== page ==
Kennedy, the king of the twisty plot, fires off his big revelations where they will have maximum impact... This novel is a page-turner, with a relentless pace that rushes you over the occasional paragraphs of pointless garrulity, such as: “Can we ever truly run away from those locations within us that we wish were not part of our inner landscape, yet which we also know are a formative part of so much that we are?” These odd bits of flannel don’t slow down the action, though, or the entertainment.
For the past two decades Kennedy has been entertaining readers with barrelling novels in which a parent, sibling or spouse is often the devil in disguise. His latest, The Great Wide Open, takes him to the extremes of this sinister subgenre... Kennedy is skilled at zigzag plotting, blending domestic twists with turns created by global affairs... It’s a marketable strategy but doesn’t play to the author’s strengths. Alice’s treacly love life ... hobbles a book that should be half its length. The book also suffers from some editing slips... There remains much to enjoy, however.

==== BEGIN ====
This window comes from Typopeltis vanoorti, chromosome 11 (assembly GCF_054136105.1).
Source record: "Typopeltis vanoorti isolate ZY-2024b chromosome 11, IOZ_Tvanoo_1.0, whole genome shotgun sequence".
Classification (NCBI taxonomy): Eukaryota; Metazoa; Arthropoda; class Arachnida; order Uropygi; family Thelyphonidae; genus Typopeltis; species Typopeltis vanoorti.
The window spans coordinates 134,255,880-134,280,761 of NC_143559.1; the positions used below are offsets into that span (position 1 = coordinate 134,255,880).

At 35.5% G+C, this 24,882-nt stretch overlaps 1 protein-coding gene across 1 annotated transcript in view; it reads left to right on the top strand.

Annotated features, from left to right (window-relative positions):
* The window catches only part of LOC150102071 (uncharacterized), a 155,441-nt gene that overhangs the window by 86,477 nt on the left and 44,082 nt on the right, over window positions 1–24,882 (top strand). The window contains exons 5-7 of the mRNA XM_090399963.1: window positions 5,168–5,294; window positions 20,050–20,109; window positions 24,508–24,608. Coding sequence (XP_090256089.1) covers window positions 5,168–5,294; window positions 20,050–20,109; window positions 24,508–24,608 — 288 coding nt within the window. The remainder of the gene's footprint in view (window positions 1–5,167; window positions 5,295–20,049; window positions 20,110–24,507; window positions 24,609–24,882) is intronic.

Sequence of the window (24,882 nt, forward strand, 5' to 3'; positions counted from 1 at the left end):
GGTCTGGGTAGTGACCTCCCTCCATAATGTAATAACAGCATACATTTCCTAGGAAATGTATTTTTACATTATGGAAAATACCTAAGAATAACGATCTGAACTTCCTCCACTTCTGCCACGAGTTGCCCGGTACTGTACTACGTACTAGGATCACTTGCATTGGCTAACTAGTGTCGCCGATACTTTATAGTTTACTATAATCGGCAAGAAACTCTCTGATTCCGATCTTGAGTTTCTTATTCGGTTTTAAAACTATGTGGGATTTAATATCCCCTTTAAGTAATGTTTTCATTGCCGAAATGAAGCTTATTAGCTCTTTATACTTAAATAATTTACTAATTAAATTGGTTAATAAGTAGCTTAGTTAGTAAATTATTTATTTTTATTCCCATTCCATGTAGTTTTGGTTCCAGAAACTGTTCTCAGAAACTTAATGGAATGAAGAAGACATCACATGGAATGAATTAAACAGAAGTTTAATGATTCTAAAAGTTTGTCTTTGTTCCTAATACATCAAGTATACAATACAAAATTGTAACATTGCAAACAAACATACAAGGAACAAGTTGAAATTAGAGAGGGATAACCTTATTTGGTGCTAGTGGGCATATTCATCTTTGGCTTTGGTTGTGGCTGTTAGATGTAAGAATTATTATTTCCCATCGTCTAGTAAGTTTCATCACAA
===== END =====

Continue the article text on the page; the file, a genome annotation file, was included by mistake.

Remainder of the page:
The book is not perfect, but it is absolutely excellent of its kind. Like all of Kennedy’s work, it has a strangely mesmerising effect. He seems always at pains to explain things, and is never happier than when labouring some point or other ... yet what would seem irksome in some authors he gets away with, charming the reader with a kind of modest yet insistent drawling that creates the instant effect of intimacy... Sometimes it’s just too much, particularly in the big summings-up... But mostly The Great Wide Open reads like an old friend recounting a tale over dinner.